Let me give you a quick example. Take the King James version of scripture…I love it! It’s beautiful and poetic and elegant. As a matter of fact, most of the scripture I have memorized is stored in my noggin (better yet, heart) in the Kings English. The KJV is a treasure…but it’s language is archaic. Since 1611, the english language has changed dramatically and the wording the Kings translators used is simply centuries out of circulation. Remember, the KJV is not the original, it is a translation of the original text into the language of the day, and now that language has had a complete overhaul. Thats not to say the KJV isn’t accurate, it was accurate to express what the Bible was saying in a way that the generation that existed in 1611 could understand…but it’s not accurate in doing the same in a generation like today, where language is dramatically different.

Consider Psalm 147:10 – “he taketh not pleasure in the legs of a man.” – While King James generation made perfect sense out of that statement, it leaves the modern reader “bumfuzzled”. Not because it’s wrong or unfaithful but because language has changed. A modern translation would tell us that “God does not value the power of man”

How about Amos 4:6? In the KJV it states that “And I also have given you cleanness of teeth in all your cities…”. Again, the modern reader may be left wondering why God was concerned with the dental hygiene of those who lived in the metropolitan areas. So the modern english translations come along and help us to understand this to mean “I gave you nothing to eat”.

Because the English language is spoken by 1.3 billion people in diverse context, it has (and continues to) rapidly changed. Common words or expression once used are simply no longer part of every day speech. This is why the KJV is worded the way it is and that why we have modern translations that are worded as they are…because if you are going to get anything out of your Bible study, you must be able to understand what you are studying.

*Is This Translation Faithful – again, try as you may, you will not find an english translation that is literally a word-for-word translation all the way through. But there are many that are faithful to the text.

We have to be picky again here because some translators come to the table with particular agendas. Sadly, some translations have denominational ties and leanings or even political agendas. For this reason, it’s wise to research the motives of the translators.

*Can I Use Multiple Translations?

YES! I do and truthfully, I recommend it! I have almost every translation on the market and I find that they often complement one another in fantastic ways and The Holy Spirit uses them to shed light on things they have been hidden to me. If you have been using an older translation like the KJV for years and love it…DO NOT PUT IT DOWN! Continue to use it as your primary study Bible and use other modern translations to supplement it!

Finally – The Question of which translation I should use is almost without exception followed by…

“Which translation do YOU use, Pastor?”

Well, as I wrote earlier, I use multiple translation…but my primary translation for personal devotion, in-depth study and almost exclusively for preaching and teaching is the Holman Christian Standard Bible. I’m not a Bible salesman and that’s not my intent but let me show you why…

I Get it – I’m a simple dude. I need a readable translation. I have found that in the HCSB. I’ve yet to come up on a passage that I didn’t get because of a language barrier and that is very important to me. The HCSB uses the 21st century speech pattern that I use myself (as well as the congregation that I Shepard and my family). I get it. That matters!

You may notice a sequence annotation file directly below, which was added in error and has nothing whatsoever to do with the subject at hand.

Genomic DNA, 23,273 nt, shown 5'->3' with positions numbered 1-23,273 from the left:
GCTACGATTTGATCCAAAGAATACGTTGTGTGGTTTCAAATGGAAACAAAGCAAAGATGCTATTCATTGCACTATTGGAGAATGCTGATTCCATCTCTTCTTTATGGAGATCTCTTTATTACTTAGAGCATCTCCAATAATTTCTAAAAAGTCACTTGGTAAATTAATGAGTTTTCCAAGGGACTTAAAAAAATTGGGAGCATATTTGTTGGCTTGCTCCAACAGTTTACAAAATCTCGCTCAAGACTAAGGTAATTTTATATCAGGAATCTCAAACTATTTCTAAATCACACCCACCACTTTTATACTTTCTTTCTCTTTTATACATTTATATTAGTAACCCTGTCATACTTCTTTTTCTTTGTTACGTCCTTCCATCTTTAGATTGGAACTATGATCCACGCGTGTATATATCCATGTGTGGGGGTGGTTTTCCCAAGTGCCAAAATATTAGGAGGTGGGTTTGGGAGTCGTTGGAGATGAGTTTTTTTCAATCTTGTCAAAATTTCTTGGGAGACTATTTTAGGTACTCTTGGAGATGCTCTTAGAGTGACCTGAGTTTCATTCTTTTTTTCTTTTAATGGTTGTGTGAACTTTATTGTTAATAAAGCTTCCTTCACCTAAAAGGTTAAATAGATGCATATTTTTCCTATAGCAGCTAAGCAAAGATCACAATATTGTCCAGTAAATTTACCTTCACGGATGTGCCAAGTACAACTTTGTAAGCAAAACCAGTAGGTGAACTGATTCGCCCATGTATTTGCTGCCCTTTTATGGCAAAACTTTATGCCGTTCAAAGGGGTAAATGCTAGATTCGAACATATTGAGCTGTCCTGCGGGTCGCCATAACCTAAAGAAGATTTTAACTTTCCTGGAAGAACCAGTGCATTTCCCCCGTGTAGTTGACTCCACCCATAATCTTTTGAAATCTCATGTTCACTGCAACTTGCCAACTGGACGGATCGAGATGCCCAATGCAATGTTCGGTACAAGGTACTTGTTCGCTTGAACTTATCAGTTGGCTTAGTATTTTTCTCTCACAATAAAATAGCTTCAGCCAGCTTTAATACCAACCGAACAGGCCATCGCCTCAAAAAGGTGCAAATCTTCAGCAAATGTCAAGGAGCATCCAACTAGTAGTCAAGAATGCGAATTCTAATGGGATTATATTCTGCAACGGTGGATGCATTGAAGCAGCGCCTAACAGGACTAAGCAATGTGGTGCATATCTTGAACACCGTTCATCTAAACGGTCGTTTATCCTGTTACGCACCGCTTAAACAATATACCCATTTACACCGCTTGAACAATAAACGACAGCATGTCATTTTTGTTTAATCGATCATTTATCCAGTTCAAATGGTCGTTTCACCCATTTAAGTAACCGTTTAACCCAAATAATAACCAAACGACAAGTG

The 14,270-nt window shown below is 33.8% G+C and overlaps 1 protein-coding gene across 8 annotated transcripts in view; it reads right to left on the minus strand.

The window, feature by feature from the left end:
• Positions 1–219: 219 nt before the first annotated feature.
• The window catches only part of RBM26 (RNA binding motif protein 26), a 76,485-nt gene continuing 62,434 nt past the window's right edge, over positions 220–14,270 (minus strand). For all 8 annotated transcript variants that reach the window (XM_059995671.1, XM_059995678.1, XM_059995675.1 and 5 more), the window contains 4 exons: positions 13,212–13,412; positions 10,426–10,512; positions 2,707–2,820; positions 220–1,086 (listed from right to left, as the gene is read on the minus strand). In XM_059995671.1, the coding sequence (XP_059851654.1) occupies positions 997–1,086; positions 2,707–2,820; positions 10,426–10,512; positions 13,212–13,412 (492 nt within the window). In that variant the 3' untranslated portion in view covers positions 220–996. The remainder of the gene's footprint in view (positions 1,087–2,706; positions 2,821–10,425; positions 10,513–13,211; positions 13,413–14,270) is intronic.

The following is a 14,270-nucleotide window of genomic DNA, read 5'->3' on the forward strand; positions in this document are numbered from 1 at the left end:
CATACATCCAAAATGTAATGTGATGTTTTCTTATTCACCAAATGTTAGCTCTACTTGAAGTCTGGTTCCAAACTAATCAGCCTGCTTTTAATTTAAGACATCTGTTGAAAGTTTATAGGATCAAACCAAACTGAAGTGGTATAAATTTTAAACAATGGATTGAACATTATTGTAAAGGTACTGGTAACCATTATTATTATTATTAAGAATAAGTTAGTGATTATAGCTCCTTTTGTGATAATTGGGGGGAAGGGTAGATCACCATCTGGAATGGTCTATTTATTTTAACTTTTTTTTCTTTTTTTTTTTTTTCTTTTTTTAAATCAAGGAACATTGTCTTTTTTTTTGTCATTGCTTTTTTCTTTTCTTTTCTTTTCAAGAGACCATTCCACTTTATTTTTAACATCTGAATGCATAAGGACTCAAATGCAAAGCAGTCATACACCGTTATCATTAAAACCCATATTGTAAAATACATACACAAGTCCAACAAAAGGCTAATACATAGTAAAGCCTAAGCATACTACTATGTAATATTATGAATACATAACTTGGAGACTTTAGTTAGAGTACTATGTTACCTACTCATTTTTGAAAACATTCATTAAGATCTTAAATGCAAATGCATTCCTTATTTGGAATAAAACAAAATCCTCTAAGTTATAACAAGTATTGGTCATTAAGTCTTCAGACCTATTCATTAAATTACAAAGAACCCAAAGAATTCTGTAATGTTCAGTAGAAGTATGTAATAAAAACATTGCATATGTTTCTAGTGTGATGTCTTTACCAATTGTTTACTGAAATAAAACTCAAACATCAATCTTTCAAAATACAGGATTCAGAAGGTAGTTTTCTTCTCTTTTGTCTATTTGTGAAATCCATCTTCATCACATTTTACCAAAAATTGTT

It’s Faithful – Thats not to say that many other translations are not, it’s just that I know this one is. The HCSB was translated by 100 Scholars from 17 different denominations, who devoted 7 years of their life to this task. As they translated the text they considered the most modern advances in archeology, linguistics and understanding of ancient manuscripts that we simply werent privy to years ago. In fact, Dr. Peter Fling and renowned Dead Sea Scroll Scholar at Trinity Western University remarked “The HCSB is one of the most textually sophisticated English Bibles anywhere”

Dr. Albert Mohler, President of the Southern Baptist theological Seminary has said that because of its diligent translation into the modern english language, the HCSB is the translation that is least likely to need revision over the next 100 years (even as language continues to evolve).

I love the attention to detail that the HCSB employs. Take for instance the Word “doulos“. In the original greek it means “slaves” and that is the way the HCSB translates it. Other translation use the word ‘servant” instead. See the difference? A servant is employed by his master and can throw up his hands and quit at anytime. A slave BELONGS to his master. The HCSB also uses the name of God in the Old Testament, “YAWEH“, where most translation insert the word “Lord” instead. One is the personal name of God the other is a title. That often changes the way we read the text. It matters.

Lastly, the HCSB has a one-of-a-kind translation philosophy. It’s called optimal equivalence. Without bogging you down with details, the translators understanding that there is really no way to produce a fully literal translation or fully avoid the danger of personal interpretation of the original text often produced through dynamic equivalence they sought to find a perfect balance of both. Readable and accurate.

At the end of the day we know that we must have a daily dose of the Word if we’re going to become mature, fully developed followers of Jesus Christ and to do that we need to prayerfully choose a translation that is readable and reliable. Choose wisely and grow in your faith! If I can ever be a help to you regarding this subject or with help in understanding your Bible (whatever translation you may be using)…feel free to contact me. It’d be my pleasure!

Soli Deo Gloria!

Pastor Kyle